Press release from League Against Cruel Sports (7th June 2022):
Game birds illegally killed on one of Britain’s most prestigious shooting estates
Game keepers have been filmed illegally trapping and killing ‘game’ birds on the Chargot Shooting Estate, Somerset, during the closed shooting season.
Footage obtained by investigators from leading animal welfare charity the League Against Cruel Sports shows the birds being caught and killed during the closed shooting season on one of Britain’s most prestigious shooting estates.
A file has been prepared and passed to Avon and Somerset Police on Tuesday, May 31.
[A screengrab from the video showing a man swinging a pheasant around by its neck]
The film shows pheasants entering a funnel cage – a cage designed to trap birds – and a man entering the same cage several hours later.
The man, who is believed to be an employee of the Chargot Estate, is seen swinging each male bird by the neck in an attempt to kill it, leaving some dead and some visibly distressed and flapping about.
On another occasion a different man and a woman are seen stuffing female birds into crates, treating them roughly and holding them by the wings. Catching up, as collecting the pheasants is known, is illegal outside of the shooting season.
It is believed female pheasants are kept for breeding purposes while the males are seen as surplus and killed.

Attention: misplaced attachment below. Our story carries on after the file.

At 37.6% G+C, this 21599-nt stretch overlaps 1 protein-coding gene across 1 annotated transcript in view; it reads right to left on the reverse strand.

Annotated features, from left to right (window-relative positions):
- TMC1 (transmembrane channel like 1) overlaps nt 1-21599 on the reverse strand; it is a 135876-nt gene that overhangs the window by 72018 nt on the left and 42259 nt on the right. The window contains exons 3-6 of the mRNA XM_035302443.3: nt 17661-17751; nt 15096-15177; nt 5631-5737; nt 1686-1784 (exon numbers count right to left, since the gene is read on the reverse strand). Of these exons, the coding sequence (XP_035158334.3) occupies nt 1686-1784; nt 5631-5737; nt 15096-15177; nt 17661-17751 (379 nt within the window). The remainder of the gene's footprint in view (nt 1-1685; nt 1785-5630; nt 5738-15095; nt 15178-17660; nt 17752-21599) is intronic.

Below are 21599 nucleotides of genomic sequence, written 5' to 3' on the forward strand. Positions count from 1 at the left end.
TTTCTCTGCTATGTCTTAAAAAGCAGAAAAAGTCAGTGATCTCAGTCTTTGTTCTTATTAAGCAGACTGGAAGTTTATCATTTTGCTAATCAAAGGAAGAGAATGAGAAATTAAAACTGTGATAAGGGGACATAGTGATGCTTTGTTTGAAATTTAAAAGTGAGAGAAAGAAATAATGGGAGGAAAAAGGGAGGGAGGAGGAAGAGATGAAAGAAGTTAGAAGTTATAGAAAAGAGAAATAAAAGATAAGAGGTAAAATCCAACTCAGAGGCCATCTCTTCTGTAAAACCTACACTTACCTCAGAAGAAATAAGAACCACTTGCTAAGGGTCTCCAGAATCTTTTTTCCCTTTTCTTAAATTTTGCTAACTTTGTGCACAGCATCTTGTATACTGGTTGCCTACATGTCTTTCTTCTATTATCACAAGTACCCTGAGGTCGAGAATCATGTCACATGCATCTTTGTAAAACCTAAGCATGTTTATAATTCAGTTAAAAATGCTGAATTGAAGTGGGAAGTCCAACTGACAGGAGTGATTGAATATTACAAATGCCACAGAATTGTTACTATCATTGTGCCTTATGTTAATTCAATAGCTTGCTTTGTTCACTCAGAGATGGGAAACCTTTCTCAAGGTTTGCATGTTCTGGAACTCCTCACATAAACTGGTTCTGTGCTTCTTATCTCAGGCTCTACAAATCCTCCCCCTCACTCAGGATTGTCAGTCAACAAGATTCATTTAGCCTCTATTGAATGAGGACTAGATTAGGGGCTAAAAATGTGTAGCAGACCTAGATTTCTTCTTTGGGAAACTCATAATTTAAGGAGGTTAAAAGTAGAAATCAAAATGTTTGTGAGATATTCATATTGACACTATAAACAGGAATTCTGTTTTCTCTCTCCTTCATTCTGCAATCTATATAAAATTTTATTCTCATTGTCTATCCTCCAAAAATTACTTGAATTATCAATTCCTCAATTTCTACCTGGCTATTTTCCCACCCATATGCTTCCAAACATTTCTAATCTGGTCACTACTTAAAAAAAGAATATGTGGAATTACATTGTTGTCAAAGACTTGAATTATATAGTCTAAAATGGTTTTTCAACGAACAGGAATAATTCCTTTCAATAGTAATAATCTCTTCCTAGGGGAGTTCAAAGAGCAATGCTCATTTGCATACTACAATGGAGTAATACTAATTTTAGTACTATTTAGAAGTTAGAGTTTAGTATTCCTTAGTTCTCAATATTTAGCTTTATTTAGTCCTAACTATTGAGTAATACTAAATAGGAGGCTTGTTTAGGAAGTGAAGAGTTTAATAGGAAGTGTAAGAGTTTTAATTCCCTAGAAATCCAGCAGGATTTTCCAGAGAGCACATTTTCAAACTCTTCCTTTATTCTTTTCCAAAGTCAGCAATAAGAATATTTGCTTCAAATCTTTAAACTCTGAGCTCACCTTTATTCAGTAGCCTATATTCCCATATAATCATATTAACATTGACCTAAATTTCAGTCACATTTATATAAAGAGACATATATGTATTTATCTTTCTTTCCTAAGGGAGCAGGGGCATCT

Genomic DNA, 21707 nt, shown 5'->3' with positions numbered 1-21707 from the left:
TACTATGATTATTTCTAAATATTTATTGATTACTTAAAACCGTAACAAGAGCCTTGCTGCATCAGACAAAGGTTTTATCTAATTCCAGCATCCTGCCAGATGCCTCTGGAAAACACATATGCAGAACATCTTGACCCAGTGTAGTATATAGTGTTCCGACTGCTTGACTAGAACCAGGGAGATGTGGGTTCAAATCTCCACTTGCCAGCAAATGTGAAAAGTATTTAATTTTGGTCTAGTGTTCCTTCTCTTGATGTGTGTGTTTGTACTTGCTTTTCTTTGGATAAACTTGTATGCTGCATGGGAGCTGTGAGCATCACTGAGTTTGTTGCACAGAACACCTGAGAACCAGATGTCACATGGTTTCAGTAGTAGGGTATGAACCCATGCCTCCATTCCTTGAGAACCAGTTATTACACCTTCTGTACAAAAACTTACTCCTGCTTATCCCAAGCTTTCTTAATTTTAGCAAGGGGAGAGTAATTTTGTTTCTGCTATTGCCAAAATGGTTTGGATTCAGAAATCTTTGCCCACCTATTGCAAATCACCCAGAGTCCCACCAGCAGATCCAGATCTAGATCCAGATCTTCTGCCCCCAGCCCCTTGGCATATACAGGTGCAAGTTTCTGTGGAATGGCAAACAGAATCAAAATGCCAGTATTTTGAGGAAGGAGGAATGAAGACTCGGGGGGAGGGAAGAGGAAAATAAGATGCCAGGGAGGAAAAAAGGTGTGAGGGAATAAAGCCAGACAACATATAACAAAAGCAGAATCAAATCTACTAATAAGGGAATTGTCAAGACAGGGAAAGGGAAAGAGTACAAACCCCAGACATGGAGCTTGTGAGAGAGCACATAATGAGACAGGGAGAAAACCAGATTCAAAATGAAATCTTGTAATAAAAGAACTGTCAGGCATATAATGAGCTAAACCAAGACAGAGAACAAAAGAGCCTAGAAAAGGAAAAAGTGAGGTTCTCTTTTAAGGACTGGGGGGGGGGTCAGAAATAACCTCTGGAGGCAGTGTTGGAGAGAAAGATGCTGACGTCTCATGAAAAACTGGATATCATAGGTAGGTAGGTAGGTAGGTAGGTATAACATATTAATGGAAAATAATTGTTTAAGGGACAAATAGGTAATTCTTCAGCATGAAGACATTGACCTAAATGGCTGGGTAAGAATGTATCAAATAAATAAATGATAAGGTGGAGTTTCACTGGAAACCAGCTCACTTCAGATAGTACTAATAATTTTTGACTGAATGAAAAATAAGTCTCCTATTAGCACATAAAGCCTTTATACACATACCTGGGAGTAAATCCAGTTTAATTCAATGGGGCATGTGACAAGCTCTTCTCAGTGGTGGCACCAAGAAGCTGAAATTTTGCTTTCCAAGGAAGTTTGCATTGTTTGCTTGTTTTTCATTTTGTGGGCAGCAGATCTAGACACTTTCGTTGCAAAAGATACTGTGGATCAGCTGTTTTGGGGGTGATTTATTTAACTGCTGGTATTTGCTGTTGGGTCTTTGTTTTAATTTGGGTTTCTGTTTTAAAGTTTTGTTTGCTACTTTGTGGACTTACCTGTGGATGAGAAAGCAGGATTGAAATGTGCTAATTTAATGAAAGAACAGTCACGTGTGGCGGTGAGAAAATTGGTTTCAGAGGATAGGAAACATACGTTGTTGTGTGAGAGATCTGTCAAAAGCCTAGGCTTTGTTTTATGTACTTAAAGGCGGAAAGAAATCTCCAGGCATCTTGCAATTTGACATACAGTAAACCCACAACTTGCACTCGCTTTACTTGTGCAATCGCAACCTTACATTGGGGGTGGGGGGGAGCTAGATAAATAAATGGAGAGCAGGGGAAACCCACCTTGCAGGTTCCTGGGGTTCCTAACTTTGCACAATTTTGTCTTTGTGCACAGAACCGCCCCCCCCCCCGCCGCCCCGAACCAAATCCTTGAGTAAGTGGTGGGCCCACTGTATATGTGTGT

The short one-minute video can be watched here:
Chris Luffingham, director of campaigns at the League Against Cruel Sports, said:
“We are appalled to see these animals suffering in this way. Not only that, but we believe they are committing a crime under the Animal Welfare Act 2006. This outrageous incident demonstrates a blatant disregard by the shooting industry for the law and all animals involved.
If employees from one of Britain’s most prestigious shooting estates can act like this, others clearly can too. Those who go shooting need to realise that behind their grand days out animals are suffering.”
In England and Wales open season for pheasant shooting lasts from October to February, with the rest of the year a closed season which prohibits the shooting of birds to allow them to breed.
Chris added: “More than 61 million game birds are released into the British countryside every year. If they’re not cruelly blasted out the sky, they’re captured and killed anyway – or trapped until ready to breed – both illegal during a closed season.”
It’s not the first time the Chargot Estate has been under police investigation for alleged animal welfare offences.
In 2018, police cautioned a Chargot Estate employee for multiple breaches of the General Licence for the illegal operation of a crow cage trap (see blog here).
Rather embarrassingly for the game-shooting industry, the Chargot Estate was accredited as a so-called ‘assured shoot’ by the British Game Alliance in 2018 – you know, the industry’s desperate attempt to demonstrate self-regulation and adherence to high standards.
It’s not known whether the Chargot Estate is still a BGA ‘assured shoot’ because the BGA doesn’t do transparency anymore and has since removed its list of ‘assured shoots’ (see here) although it has since rebranded in a marketing ploy and now laughingly calls itself British Game Assurance.
Well done to the League Against Cruel Sports – let’s see whether the Avon & Somerset Police investigation leads to a subsequent prosecution.